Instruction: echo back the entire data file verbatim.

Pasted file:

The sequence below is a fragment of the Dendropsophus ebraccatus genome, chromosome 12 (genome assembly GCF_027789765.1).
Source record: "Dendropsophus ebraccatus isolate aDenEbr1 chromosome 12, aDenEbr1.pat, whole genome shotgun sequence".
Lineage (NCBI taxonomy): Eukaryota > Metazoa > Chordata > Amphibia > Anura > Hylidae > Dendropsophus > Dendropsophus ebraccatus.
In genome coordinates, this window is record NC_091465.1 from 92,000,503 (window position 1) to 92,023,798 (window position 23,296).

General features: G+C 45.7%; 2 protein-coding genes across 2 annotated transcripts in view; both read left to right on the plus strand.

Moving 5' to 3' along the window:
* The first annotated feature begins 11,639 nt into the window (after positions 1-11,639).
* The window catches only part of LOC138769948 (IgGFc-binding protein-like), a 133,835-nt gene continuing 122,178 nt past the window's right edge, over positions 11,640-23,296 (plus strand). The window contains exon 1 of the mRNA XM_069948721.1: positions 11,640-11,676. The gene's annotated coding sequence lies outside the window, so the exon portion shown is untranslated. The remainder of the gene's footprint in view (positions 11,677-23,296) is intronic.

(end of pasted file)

The sequence below is a fragment of the Dendropsophus ebraccatus genome, chromosome 12 (genome assembly GCF_027789765.1).
Source record: "Dendropsophus ebraccatus isolate aDenEbr1 chromosome 12, aDenEbr1.pat, whole genome shotgun sequence".
Lineage (NCBI taxonomy): Eukaryota > Metazoa > Chordata > Amphibia > Anura > Hylidae > Dendropsophus > Dendropsophus ebraccatus.
In genome coordinates, this window is record NC_091465.1 from 92,000,503 (window position 1) to 92,023,798 (window position 23,296).

General features: G+C 45.7%; 2 protein-coding genes across 2 annotated transcripts in view; both read left to right on the plus strand.

Moving 5' to 3' along the window:
* The first annotated feature begins 11,639 nt into the window (after positions 1-11,639).
* The window catches only part of LOC138769948 (IgGFc-binding protein-like), a 133,835-nt gene continuing 122,178 nt past the window's right edge, over positions 11,640-23,296 (plus strand). The window contains exon 1 of the mRNA XM_069948721.1: positions 11,640-11,676. The gene's annotated coding sequence lies outside the window, so the exon portion shown is untranslated. The remainder of the gene's footprint in view (positions 11,677-23,296) is intronic.